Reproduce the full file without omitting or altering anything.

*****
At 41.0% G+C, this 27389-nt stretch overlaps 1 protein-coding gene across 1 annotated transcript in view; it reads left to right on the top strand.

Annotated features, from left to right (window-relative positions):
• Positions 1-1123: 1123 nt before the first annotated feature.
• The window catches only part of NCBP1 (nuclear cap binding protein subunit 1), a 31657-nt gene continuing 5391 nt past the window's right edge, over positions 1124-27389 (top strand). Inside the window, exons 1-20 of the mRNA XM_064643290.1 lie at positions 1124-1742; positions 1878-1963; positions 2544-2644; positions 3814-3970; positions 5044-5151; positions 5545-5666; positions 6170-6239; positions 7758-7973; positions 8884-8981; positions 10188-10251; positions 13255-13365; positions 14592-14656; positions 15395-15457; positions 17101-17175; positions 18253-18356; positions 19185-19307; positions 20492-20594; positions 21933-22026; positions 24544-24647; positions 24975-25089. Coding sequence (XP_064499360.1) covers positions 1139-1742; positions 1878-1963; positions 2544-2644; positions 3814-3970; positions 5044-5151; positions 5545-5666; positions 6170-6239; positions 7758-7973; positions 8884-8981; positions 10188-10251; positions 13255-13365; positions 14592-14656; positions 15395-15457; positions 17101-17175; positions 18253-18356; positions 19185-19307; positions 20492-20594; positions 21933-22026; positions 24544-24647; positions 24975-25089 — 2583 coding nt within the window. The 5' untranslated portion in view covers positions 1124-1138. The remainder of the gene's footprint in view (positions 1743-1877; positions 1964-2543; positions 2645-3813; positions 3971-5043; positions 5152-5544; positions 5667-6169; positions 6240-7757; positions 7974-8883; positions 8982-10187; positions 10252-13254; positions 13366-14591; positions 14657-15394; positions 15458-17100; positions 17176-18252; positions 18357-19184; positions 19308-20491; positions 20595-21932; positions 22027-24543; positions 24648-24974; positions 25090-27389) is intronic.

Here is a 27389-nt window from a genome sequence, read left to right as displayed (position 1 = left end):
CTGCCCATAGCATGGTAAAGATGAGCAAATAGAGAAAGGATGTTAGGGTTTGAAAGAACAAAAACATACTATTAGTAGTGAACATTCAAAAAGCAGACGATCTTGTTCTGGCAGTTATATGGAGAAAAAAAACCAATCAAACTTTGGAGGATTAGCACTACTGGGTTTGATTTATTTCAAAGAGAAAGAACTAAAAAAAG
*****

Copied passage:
At 41.0% G+C, this 27389-nt stretch overlaps 1 protein-coding gene across 1 annotated transcript in view; it reads left to right on the top strand.

Annotated features, from left to right (window-relative positions):
• Positions 1-1123: 1123 nt before the first annotated feature.
• The window catches only part of NCBP1 (nuclear cap binding protein subunit 1), a 31657-nt gene continuing 5391 nt past the window's right edge, over positions 1124-27389 (top strand). Inside the window, exons 1-20 of the mRNA XM_064643290.1 lie at positions 1124-1742; positions 1878-1963; positions 2544-2644; positions 3814-3970; positions 5044-5151; positions 5545-5666; positions 6170-6239; positions 7758-7973; positions 8884-8981; positions 10188-10251; positions 13255-13365; positions 14592-14656; positions 15395-15457; positions 17101-17175; positions 18253-18356; positions 19185-19307; positions 20492-20594; positions 21933-22026; positions 24544-24647; positions 24975-25089. Coding sequence (XP_064499360.1) covers positions 1139-1742; positions 1878-1963; positions 2544-2644; positions 3814-3970; positions 5044-5151; positions 5545-5666; positions 6170-6239; positions 7758-7973; positions 8884-8981; positions 10188-10251; positions 13255-13365; positions 14592-14656; positions 15395-15457; positions 17101-17175; positions 18253-18356; positions 19185-19307; positions 20492-20594; positions 21933-22026; positions 24544-24647; positions 24975-25089 — 2583 coding nt within the window. The 5' untranslated portion in view covers positions 1124-1138. The remainder of the gene's footprint in view (positions 1743-1877; positions 1964-2543; positions 2645-3813; positions 3971-5043; positions 5152-5544; positions 5667-6169; positions 6240-7757; positions 7974-8883; positions 8982-10187; positions 10252-13254; positions 13366-14591; positions 14657-15394; positions 15458-17100; positions 17176-18252; positions 18357-19184; positions 19308-20491; positions 20595-21932; positions 22027-24543; positions 24648-24974; positions 25090-27389) is intronic.

Here is a 27389-nt window from a genome sequence, read left to right as displayed (position 1 = left end):
CTGCCCATAGCATGGTAAAGATGAGCAAATAGAGAAAGGATGTTAGGGTTTGAAAGAACAAAAACATACTATTAGTAGTGAACATTCAAAAAGCAGACGATCTTGTTCTGGCAGTTATATGGAGAAAAAAAACCAATCAAACTTTGGAGGATTAGCACTACTGGGTTTGATTTATTTCAAAGAGAAAGAACTAAAAAAAG